Playbag – Bido Objects Review

Some reviews are simple. You take a product, use it a couple of times and that’s sufficient to form enough of an opinion. Other reviews take a while, especially when you want to put a product through its paces. That was the case with the Bido Objects Traditional O Rigger and Cat Paw Rigger Cat Paw Rigger, as my review period turned into a year of testing out possibilities with the gear. 

I received the O Rigger and Paw from my friend Métis Black at a past Woodhull, who told me she had something she wanted me to check out. When I saw what it was exactly,  Ms.P and I quickly made a suspension happen….. 

Initially, I was impressed with the Paw, which is what I used for the Woodhull suspension, but I wanted to take time to learn a little more. I let Métis know I’d hold onto each piece of gear for a while, with the hopes of putting each piece through its paces. Graciously, she agreed. 

Bido Suspension

First, a bit about my rigging style. For one to say I tie a lot would be an understatement. At my last event, a lady greeted me by saying, “There’s the bondage guy”. I tie a variety of full and partial suspensions on a variety of humans. I also rig complex predicaments that involve partials, which demands reliable gear that can be easily configured mid-scene. Rope is very much about improvisation. This variety of experiences is why I took a while to test out the Cat Paw and O Rigger. 

There are some standard similarities in the gear. Both the Paw and the O Rigger are made from single billet aluminum. In layman’s terms, the gear is carved from a single block of aluminum, with no joined or welded pieces. This process maximizes the strength of gear and eliminates any welded points. This is important because welds on rigging gear can create jagged friction points which can abraid or tear rope.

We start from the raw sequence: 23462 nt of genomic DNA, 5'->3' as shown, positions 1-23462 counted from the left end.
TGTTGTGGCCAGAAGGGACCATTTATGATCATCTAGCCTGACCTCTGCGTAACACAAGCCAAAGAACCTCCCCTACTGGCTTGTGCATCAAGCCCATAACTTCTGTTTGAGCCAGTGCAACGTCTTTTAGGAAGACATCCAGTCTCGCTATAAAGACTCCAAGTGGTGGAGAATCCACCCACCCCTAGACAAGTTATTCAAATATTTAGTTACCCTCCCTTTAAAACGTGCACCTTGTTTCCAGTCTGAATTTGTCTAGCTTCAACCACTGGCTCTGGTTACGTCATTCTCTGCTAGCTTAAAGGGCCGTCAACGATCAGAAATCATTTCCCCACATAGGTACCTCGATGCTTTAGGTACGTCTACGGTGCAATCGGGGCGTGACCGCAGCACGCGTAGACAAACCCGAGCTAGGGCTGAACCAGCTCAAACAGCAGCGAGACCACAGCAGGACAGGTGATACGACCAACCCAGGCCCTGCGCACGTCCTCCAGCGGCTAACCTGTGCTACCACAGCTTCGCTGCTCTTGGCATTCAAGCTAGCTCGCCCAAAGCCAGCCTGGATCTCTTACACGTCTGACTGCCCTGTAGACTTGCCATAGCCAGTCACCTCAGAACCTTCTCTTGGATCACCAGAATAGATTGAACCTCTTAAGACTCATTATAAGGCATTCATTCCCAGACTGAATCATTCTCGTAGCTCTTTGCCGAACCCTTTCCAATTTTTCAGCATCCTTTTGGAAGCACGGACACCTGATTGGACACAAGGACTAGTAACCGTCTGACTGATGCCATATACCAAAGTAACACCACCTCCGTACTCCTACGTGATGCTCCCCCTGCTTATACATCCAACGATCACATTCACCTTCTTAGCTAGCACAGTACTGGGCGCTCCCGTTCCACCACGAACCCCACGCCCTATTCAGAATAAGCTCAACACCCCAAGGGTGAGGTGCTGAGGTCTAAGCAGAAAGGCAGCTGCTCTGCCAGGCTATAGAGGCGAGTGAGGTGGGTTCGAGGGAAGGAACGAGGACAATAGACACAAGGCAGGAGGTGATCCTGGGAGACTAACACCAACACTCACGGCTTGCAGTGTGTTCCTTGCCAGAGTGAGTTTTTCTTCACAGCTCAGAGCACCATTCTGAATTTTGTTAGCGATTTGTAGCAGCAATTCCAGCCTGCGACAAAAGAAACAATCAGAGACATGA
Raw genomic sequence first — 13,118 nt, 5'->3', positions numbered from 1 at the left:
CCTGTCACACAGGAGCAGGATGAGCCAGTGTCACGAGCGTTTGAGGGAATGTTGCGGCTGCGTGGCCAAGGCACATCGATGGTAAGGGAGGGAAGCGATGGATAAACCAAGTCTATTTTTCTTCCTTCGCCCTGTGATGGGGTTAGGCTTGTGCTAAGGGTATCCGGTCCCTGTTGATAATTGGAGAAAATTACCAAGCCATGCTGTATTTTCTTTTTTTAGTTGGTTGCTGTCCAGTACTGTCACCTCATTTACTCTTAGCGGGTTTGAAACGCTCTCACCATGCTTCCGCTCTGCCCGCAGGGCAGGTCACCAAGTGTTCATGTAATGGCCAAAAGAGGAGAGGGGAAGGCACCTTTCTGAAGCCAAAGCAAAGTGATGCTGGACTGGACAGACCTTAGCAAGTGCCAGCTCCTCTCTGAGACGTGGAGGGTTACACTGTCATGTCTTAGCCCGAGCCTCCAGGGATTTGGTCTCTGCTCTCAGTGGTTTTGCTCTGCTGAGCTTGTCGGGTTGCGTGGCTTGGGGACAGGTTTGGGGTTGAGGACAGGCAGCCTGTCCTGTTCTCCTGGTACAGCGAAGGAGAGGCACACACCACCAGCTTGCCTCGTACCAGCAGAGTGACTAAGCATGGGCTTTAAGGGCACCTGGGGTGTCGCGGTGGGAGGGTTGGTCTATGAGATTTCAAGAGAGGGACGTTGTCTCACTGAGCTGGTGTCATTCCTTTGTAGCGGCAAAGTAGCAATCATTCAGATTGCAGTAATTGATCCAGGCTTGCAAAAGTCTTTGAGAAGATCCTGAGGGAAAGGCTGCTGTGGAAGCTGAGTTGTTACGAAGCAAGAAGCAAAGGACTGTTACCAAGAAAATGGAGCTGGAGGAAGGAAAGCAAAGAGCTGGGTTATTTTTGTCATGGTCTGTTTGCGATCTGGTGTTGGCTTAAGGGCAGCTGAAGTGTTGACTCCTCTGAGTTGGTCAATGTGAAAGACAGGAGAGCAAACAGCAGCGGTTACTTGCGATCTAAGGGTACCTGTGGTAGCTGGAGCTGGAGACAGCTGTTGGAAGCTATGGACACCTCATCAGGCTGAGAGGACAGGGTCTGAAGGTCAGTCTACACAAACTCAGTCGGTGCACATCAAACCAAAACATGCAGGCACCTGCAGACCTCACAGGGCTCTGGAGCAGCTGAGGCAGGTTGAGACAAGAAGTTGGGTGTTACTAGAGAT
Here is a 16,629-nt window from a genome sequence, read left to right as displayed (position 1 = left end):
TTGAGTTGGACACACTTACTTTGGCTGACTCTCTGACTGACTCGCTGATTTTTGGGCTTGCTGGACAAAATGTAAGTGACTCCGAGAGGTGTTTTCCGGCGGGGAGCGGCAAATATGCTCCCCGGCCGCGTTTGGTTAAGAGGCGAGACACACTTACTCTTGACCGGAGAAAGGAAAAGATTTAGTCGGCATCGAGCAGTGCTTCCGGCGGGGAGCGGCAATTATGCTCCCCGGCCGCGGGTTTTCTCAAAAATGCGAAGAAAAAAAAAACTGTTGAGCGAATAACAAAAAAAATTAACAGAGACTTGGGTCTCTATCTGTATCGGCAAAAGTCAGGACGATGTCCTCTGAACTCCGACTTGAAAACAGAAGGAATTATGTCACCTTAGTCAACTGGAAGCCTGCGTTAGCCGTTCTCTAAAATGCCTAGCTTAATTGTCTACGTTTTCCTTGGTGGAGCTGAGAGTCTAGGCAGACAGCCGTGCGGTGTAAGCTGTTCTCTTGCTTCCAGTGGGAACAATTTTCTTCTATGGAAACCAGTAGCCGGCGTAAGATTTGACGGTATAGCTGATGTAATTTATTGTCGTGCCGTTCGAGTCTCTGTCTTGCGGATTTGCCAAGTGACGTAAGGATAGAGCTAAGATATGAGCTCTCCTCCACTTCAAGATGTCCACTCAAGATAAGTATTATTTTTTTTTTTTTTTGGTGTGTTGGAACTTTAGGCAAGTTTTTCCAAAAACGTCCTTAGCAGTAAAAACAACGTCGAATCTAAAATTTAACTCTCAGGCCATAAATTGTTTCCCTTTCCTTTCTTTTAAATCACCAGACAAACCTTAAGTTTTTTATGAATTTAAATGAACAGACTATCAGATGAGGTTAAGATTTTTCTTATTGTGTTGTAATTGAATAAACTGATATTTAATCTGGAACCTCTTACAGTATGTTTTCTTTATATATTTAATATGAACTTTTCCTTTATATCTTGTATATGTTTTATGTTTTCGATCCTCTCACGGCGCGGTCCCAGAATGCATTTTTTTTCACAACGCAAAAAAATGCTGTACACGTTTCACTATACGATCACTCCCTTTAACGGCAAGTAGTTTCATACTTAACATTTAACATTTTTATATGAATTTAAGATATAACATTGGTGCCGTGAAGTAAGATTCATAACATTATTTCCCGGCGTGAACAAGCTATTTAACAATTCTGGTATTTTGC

Bido O ring

The aluminum composition means that the Bido O Rigger and Cat Paw are extremely strong while being relatively lightweight, in comparison to other metals like steel. 

Bido object

All of the points where the rope is passed through are beveled at an angle, which prevents pulling rope over 90-degree angles which would also be abrasive to rope over time. 

The surface of the rings are anodized, which gives the gear a sleek black coating but also protects the aluminum surface from scratches. After more than a year of storage and use, the gear only has a few minor cosmetic scratches. 

Both the O Rigger and Cat Paw are segmented, with a dedicated hole for hardpoint line rigging and separate slots for upline rigging. I’ve used natural and synthetic fiber rope, rated webbing and carabiners respectively to put each piece of gear up securely. This versatility is important because it’s fairly common to encounter various hardpoints when rigging bondage gear. For example, the hardpoint I used for the Woodhull suspension was a concrete support beam. I have rigged suspensions off of dedicated frames, structural frameworks, scaffolding, and even tree limbs, to allude to the diversity of hardpoints that someone may encounter.